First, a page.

Thursday, June 7, 2012

Our Semantic War Against Our Own General Welfare

That semantic war is also an unwitting war by a people against the general welfare of those same people.  It's not just tragic, but also an embarrassing travesty.

Anyone following a policy discussion today is soon struck with the endless quagmire of disjointing meanings assigned to the same words by opposite sides in increasingly inane debates. It's as though our Congress has been infiltrated and taken over by a tribe of Mad Hatters.

In mathematics, for example, some more learned practitioners used to begin analysis of every supposedly intractable problem with a simple request: "Please define your terms," which always reminds me of stories about Paul Erdos.

In more general terms, all Americans from the ~2000 recognized & growing official professions, should remember 3 simple rules for practical use of a language:
1) define your ultimate goal, not just local ones;
2) define the policies & strategies for linking, staging & sequencing tactics & strategies;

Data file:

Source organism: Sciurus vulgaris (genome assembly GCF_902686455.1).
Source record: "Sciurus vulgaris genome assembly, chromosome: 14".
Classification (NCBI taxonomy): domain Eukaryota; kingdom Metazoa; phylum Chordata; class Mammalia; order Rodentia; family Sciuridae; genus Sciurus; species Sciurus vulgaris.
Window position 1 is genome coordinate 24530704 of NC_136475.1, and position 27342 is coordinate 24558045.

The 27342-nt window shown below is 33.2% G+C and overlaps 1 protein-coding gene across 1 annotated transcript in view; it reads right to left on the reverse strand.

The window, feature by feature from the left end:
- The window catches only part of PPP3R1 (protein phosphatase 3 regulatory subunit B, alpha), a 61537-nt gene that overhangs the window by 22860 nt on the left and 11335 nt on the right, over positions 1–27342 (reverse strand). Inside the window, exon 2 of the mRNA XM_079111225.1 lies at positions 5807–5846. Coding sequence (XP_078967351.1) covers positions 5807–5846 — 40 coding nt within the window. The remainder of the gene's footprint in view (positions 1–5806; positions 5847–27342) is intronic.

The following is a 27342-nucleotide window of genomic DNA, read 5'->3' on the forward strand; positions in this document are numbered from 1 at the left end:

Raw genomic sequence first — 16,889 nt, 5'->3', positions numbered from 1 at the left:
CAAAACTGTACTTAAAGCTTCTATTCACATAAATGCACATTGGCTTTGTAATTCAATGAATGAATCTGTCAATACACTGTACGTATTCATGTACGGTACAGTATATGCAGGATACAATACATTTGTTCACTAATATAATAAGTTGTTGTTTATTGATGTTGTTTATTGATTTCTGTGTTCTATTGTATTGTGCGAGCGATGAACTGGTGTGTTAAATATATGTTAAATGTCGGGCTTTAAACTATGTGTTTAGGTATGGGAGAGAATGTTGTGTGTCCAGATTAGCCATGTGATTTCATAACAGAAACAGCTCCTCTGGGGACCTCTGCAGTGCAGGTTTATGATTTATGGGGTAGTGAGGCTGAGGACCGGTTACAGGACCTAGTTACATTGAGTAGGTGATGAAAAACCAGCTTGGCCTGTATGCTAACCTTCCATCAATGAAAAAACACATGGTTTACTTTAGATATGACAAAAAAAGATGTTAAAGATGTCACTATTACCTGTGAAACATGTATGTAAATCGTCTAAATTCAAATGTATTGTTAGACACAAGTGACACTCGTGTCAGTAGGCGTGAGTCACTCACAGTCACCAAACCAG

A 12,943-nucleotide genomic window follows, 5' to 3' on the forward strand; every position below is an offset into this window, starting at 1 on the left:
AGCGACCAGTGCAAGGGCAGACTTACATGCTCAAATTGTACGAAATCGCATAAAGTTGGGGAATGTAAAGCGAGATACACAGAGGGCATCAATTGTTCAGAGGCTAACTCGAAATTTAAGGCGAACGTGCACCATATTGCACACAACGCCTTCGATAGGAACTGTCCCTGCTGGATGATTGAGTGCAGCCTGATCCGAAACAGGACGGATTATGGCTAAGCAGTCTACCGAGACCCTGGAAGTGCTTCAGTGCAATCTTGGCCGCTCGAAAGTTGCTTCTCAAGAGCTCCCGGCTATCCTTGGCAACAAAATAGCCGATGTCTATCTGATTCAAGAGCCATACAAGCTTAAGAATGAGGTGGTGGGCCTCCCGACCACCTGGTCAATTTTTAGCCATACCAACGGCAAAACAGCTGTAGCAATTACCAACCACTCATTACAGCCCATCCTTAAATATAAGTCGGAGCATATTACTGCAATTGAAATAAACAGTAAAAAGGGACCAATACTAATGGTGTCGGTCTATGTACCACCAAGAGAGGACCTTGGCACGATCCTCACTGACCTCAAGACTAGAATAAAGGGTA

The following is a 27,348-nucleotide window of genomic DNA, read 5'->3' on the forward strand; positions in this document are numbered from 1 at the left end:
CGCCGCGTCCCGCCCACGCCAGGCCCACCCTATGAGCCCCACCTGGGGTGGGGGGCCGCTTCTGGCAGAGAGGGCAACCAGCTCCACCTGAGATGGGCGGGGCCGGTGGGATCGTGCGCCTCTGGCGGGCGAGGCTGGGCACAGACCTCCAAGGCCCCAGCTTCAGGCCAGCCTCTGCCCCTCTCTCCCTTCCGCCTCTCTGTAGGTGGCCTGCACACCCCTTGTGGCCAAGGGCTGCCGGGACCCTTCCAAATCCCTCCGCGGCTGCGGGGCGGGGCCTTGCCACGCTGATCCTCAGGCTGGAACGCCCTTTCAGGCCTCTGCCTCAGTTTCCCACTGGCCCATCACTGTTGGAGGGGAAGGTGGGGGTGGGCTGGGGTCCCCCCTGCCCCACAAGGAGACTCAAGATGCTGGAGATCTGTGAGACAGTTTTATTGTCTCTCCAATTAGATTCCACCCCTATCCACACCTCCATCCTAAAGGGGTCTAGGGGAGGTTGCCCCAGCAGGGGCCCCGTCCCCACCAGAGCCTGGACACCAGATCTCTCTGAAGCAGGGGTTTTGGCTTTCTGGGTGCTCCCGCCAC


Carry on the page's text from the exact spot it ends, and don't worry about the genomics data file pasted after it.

3) do NOT let tactics masquerade as goals for Pyrrhic battles!

Today, I wish Paul Erdos was still here, to ask Congresspeople what, exactly, they mean when they worry about fiat debt.  What the heck does that even mean?

Those frustrated by the semantic war with ourselves may enjoy an old book by Stuart Chase

His 1938 book "The Tyranny of Words[reviewed]" was an early (perhaps the earliest, predating Hayakawa) and influential popularization of Alfred Korzybski's general semantics.

Tyranny of Words is apparently off copyright.
You can download the pdf at

Chase also wrote a later essay called "Danger—Men Talking!" a children's Background Book on Semantics and Communication.

Stuart Chase puts Pirsig to shame, and both language and policy to better use.

It's still exceedingly difficult, and random, for Americans to know what America knows.

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